Last week I found myself talking to hundreds of educators and administrators at ISTE 2014 in Atlanta. While it is always exciting to share our work with people, I feel the greatest part of these shows is in simply listening to people who are out in the field and finding out what they’ve been doing over the past 12 months.

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Our booth at ISTE in Atlanta

This year, we now have two applications that are entirely based on the concept of interacting with video: flipforlearning and iCoach.  As a result, I seem to spend almost all of my time in discussions about video and applications for video in the classroom.

Now, I have to admit something… in the past, I’ve often felt a bit apprehensive when discussing video with educators. A few years ago, when we first started discussing video based solutions at shows, we often ran it one or more of the following concerns:

  • Your average educator isn’t familiar or comfortable with taking video of themselves
  • Your average educator isn’t used to uploading files to the cloud
  • Privacy issues when filming in a classroom

I had these points firmly in back of my mind and as I spoke to visitors to our booth and waited for the inevitable moment when one of these “gotchas” would come to the surface. The first couple of people I spoke to were enthusiastic and surprisingly knowledgeable about video based solutions. “So far so good.” I thought…

Then a middle school teacher from Alabama visited the booth and while I was talking to her she suddenly held up her hand cutting me off in mid sentence.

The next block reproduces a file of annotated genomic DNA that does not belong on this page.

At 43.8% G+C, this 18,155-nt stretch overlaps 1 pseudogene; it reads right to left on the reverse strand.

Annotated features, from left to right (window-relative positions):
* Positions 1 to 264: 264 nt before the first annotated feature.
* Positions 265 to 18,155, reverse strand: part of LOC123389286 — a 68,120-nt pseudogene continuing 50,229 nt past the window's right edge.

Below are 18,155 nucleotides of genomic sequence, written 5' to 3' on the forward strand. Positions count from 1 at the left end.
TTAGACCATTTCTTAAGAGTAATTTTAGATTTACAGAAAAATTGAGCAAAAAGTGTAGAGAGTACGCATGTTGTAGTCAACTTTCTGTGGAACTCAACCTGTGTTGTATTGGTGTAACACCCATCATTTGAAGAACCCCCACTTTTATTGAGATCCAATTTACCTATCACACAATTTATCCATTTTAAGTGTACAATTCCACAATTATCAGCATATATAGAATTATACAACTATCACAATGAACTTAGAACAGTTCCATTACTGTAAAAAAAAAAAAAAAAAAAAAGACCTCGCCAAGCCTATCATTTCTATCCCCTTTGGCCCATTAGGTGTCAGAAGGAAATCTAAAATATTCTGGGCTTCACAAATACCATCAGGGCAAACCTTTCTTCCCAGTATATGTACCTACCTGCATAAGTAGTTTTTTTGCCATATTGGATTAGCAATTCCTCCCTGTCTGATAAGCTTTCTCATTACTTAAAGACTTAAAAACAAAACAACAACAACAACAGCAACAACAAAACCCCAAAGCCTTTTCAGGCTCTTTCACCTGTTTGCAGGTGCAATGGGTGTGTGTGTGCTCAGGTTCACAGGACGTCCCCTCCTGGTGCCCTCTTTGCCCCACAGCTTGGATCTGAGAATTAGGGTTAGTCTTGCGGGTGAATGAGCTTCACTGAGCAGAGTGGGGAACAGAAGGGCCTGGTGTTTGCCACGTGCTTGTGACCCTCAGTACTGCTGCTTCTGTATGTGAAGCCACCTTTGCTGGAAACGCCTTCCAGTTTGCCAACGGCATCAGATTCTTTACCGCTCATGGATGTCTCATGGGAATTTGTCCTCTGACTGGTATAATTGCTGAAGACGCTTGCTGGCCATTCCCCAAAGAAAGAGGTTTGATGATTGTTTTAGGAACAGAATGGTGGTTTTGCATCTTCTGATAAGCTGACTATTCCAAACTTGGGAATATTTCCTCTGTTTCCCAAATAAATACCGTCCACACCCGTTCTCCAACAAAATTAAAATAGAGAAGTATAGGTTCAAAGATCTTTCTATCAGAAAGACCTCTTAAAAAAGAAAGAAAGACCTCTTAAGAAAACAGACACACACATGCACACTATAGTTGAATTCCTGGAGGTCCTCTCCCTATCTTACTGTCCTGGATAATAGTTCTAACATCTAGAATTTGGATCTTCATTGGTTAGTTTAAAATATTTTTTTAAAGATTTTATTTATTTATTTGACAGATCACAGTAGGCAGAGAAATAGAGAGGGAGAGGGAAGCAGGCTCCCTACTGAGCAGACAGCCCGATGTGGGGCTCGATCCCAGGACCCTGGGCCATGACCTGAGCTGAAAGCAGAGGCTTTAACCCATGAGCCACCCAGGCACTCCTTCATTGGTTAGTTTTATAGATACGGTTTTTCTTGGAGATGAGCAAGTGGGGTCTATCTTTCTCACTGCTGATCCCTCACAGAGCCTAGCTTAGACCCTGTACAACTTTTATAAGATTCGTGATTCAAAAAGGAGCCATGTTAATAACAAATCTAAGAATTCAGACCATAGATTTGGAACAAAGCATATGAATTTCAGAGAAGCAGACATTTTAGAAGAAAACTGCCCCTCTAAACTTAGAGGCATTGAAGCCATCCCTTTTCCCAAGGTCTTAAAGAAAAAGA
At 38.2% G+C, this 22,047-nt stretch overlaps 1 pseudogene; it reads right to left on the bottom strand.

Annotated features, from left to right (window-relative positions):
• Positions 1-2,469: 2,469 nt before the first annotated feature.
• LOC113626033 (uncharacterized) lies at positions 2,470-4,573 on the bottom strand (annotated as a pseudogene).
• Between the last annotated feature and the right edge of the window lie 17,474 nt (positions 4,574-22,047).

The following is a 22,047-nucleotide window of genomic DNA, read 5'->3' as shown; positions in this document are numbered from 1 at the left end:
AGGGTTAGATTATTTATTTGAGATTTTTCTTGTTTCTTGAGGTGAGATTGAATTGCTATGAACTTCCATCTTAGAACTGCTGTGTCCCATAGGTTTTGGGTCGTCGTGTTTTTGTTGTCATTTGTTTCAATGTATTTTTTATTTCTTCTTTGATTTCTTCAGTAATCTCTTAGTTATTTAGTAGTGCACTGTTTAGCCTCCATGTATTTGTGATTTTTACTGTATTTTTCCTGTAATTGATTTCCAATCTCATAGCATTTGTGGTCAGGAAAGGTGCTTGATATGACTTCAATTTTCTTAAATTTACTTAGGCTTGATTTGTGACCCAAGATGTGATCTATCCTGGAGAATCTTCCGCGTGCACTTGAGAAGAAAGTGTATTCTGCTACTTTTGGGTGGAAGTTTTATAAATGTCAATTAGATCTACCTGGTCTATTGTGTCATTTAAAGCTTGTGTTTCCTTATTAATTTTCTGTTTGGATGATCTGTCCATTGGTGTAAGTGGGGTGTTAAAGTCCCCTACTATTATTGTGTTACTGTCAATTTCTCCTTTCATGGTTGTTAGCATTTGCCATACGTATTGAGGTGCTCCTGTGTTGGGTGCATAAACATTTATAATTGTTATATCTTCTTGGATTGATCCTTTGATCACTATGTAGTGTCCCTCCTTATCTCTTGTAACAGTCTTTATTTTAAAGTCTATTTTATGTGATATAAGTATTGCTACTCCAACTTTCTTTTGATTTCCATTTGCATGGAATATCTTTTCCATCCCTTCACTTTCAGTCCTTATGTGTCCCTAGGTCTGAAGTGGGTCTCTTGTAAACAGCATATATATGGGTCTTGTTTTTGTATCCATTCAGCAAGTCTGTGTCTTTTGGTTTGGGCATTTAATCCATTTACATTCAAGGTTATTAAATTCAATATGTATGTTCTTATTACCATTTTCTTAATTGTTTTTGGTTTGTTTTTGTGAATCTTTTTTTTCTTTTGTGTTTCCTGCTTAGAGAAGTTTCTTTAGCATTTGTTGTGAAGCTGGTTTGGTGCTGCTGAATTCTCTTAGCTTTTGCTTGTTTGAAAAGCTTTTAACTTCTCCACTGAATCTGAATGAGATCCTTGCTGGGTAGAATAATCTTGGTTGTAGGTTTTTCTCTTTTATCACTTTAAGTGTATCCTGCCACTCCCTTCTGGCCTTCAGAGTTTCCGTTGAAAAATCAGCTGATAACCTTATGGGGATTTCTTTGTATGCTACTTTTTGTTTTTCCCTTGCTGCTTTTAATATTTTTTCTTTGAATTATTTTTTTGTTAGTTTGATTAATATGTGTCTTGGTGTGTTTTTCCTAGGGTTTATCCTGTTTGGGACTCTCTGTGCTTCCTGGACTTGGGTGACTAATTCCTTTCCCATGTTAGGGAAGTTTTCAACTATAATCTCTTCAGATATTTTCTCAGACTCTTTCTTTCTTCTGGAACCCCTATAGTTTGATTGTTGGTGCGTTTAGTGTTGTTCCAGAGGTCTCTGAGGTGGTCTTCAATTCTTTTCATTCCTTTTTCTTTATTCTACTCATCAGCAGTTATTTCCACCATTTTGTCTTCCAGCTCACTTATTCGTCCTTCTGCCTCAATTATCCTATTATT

“You can stop.” she said “You can stop right there.”

< a beat >

“Here it comes…” I thought…

She looked at me, “Young man, do you know who you are talking to?” she said sharply.

“No, maam.” I said, while vainly trying to get a glimpse at her name tag.

“You are talking… to the queen of video! I already know all of this stuff. Here, let ME tell YOU what I’ve been doing with my class…..”

As it turns out, she was well ahead of the curve and had been recording and uploading her lessons for the past year. I have to say, this then set the tone for the entire show. I did not meet a single educator during the show who balked at the idea of using video as an educational tool.

I feel that there has been a tremendous shift in the past few years to where video and sharing video has started to be taken for granted as another tool in any up to date educator’s tool set. Not only are teacher’s and administrators very comfortable with video, they are actively innovating in the area and finding new uses for it within their schools.

Needless to say, it made for a fascinating show and we’ve come back to the office fired up by the enthusiasm that we met with out there. Great things ahead!